Daniel Schneider, Assistant Professor of Sociology at the University of California, Berkeley.
Kristen Harknett, Associate Professor of Sociology at the University of California, San Francisco.
BERKELEY, CA – UC Berkeley’s Shift Project released a new report today that explores the work and family lives of low-wage workers in New Jersey.
Titled “Working in the Service Sector in New Jersey,” the research brief highlights findings from a unique survey dataset of 1,996 New Jersey service sector workers. The majority of those surveyed by Shift experience routine schedule instability and unpredictability, which create hardships and stress for themselves and their families. For example:
- 59% receive their work schedules with less than two weeks’ advance notice
- 49% worked consecutive closing/opening shifts (“clopenings”)
- 70% report a change in the timing or length of a shift (they were asked to come in to work early/late or leave early/late)
Workers in New Jersey also report insufficient wages and work hours. Forty-three percent typically work fewer than 40 hours per week at their primary job and would like more hours. Sixty-eight percent of New Jersey workers said that, in a typical month, they have difficulty covering their expenses and paying all their bills.
Short notice and last-minute schedule changes may increase work-life conflict and make it difficult for workers to fulfill obligations or goals outside of work. For example, nearly half (46%) of student workers in New Jersey report that their work schedule makes it difficult for them to attend classes, study, and complete school work. These scheduling conditions may have intergenerational consequences for workers’ children as well, as schedule instability can impede parents’ ability to arrange consistent, quality child care. Children who experience disruption to routines and other stressors related to schedule instability are more likely to act out or feel sad.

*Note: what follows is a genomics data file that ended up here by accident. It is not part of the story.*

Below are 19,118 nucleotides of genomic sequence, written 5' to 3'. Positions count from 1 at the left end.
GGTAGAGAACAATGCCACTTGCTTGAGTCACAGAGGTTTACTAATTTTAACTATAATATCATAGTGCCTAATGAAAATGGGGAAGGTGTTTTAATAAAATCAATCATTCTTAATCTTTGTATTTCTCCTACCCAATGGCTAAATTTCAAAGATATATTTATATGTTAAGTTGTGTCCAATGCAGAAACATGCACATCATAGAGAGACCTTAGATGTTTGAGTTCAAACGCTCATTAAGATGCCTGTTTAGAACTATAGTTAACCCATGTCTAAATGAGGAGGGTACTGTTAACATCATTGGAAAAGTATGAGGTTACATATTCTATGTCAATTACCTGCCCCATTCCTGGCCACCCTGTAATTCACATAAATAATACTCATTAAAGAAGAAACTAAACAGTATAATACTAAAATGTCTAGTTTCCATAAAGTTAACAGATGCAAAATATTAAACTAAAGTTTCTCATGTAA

The brief also describes how unstable and unpredictable schedules are associated with an increase in hunger hardship, decrease in happiness, and reduction in sleep quality. Workers who experience the most unpredictable schedules score 45% higher on a scale of psychological distress than workers with the most predictable schedules.
“The data clearly show that this is unstable and unpredictable scheduling from the perspective of workers, not flexibility,” said Schneider. “Workers have little input into their schedules and would like more schedule predictability and stability.”
View the research brief.
Daniel Schneider, Assistant Professor of Sociology at the University of California, Berkeley
Kristen Harknett, Associate Professor of Sociology at the University of California, San Francisco
Megan Collins, Project Manager for The Shift Project at the University of California, Berkeley
Support for this brief was provided in part by the Robert Wood Johnson Foundation (Award No. 74528 and Award No. 45264). The views expressed here do not necessarily reflect the views of the Foundation. Research reported in this publication was also supported by the Eunice Kennedy Shriver National Institute of Child Health & Human Development of the National Institutes of Health (Award No. R21HD091578). The content is solely the responsibility of the authors and does not necessarily represent the official views of the National Institutes of Health. We also gratefully acknowledge support from the W.T. Grant Foundation, the Washington Center for Equitable Growth, and the Institute for Research on Labor and Employment.